Science Toxic

Published on June 10th, 2011 | by Steve Savage

8

My Dirty Dozen List

The Environmental Working Group (EWG) puts out a “dirty dozen” list each year based on a criminally misleading interpretation of the USDA-Agricultural Marketing Service, PDP pesticide residue data.  The data actually demonstrates that the pesticide residues on foods are virtually all lower than the strict tolerances that have been set by the EPA.  What the EWG completely ignores is the information on what chemicals the pesticide residues represents, what level was detected, and what is known about the toxicity  or ecological effects of that chemical (kind of a large omission).  They also fail to mention that each year only 18 or so commodities are tested, so whether a certain fruit or vegetable ends up on the “Dirty” list is really mostly a function of having been included in the PDP study in the first place.  To make matters worse, EWG treats every “detection” the same, even though the risk associated with different residues can easily vary by a factor of 10 million or more.  The press generally covers this nonsense in a completely uncritical fashion, and the net effect is that Americans consume less fresh produce and that only exacerbates our obesity-promoting diet.

I thought it would be good to post my personal list of dangerous foods based on more than 30 years of experience with food and agriculture.  I am generally very confident in the safety and quality of the global food system, particularly the American food industry, but there are foods that I definitely avoid!  Here is the list:

1. Bean sprouts or any other kind of sprouts

2. Organic corn chips

3. Foods sweetened with “fruit juice concentrate” from China

4. Nutmeg from India

5. Foods containing transfats

6. Peanuts from Africa

7. Organic, “ready to cook” meals

8. Raw milk

9.  Agave nectar

10. Artisan breads with whole wheat “berries”

11. Brazil nuts

12. Raw peanuts in the shell

Here is my logic for each of these commodities. (Click the page link below to continue)

Skull image from Simon Strandgaard.



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About the Author

Born in Denver, now living near San Diego. Agricultural scientist for 30+ years with a Ph.D. in Plant Pathology. Have worked for Colorado State University, DuPont and Mycogen and for the last 13 years consulting for all sorts or companies, universities and grower groups. Experience in biological control, natural products, synthetic chemicals, genetics, GMOs and agronomic practices. Have given multiple invited talks on the interaction between agriculture and climate change (both ways)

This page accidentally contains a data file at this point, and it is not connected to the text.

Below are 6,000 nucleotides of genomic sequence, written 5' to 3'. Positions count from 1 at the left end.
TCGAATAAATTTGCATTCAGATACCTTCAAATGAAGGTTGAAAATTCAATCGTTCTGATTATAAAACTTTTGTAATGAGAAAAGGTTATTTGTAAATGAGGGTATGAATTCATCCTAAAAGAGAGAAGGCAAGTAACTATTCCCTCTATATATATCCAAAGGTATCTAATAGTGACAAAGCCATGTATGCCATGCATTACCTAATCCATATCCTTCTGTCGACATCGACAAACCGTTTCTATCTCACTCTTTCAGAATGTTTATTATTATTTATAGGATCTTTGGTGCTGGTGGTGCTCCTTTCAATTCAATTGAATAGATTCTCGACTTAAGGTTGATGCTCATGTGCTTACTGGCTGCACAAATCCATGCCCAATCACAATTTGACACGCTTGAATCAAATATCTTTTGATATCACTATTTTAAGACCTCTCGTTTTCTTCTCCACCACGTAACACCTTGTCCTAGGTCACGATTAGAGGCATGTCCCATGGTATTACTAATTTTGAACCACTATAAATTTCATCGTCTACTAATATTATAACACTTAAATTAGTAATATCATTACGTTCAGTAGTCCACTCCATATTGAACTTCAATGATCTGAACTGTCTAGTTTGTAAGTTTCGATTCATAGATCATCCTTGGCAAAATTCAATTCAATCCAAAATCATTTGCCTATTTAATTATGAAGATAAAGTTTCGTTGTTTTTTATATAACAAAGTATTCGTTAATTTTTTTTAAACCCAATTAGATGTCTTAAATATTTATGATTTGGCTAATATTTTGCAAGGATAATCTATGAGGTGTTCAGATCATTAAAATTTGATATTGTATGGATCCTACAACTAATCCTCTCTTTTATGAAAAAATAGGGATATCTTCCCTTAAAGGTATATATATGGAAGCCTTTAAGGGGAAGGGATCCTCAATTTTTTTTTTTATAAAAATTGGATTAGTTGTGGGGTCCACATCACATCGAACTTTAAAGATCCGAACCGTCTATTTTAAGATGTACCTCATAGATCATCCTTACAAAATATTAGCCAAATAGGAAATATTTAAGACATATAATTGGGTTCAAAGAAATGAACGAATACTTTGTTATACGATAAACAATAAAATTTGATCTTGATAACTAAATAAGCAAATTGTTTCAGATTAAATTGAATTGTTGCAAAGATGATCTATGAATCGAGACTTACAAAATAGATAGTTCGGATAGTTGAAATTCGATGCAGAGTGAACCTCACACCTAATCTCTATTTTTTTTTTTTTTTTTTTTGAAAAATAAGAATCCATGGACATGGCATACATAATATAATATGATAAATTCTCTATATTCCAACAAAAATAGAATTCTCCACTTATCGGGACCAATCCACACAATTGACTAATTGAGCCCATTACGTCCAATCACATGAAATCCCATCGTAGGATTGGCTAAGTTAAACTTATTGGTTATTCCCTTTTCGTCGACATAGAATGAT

• http://www.yahoo.com Bobby

    Thanks for the sound reasoning. I was especially impressed that you spoke favorably of irradiating foods, which I think should play a larger role in keeping the food supply safe.

    • http://appliedmythology.blogspot.com Steve Savage

      Bobby,
      Thanks. I bet there are a lot of Germans who wish their Organic sprouts had been irradiated! I wouldn’t eat a sprout any other way

      • http://sustainablog.org Jeff McIntire-Strasburg

        Just to clarify, Steve… you mean that for any kind of sprouts, right? I understood your statement in the post (and had read separately) that organic or not, sprouts carry a higher pathogen risk because of the growing conditions.

        • http://appliedmythology.blogspot.com Steve Savage

          Jeff,
          absolutely. To make sprouts you take seed (which may easily be contaminated with bacteria) and then incubate them in warm wet conditions which are like Nirvana for the bacteria. Sprouts should either be well cooked or irradiated or avoided
          Steve

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  • http://Web tom mcmurray

    how hard is it to avoid this DD list… piece of cake for all of us…

    go forth and eat healthy mainstream foods…

    • http://appliedmythology.blogspot.com Steve Savage

      Tom mcmurray,
      Well, I think of apples as a “healthy mainstream food” and it is, in spite of what EWG says. The other thing that EWG fails to mention is that not every crop is tested every year. Last year’s winner, celery, is not suddenly “OK” because the USDA didn’t test it in 2009. They also didn’t test arugala, Brussel sprouts, artichokes or about a hundred other crops. I’m sure they are all safe too, but some year the USDA will demonstrate that and EWG will turn that against them

    • http://appliedmythology.blogspot.com Steve Savage

      Tom, I re-read your post and I think you are saying the same thing I’m saying. Enjoy!

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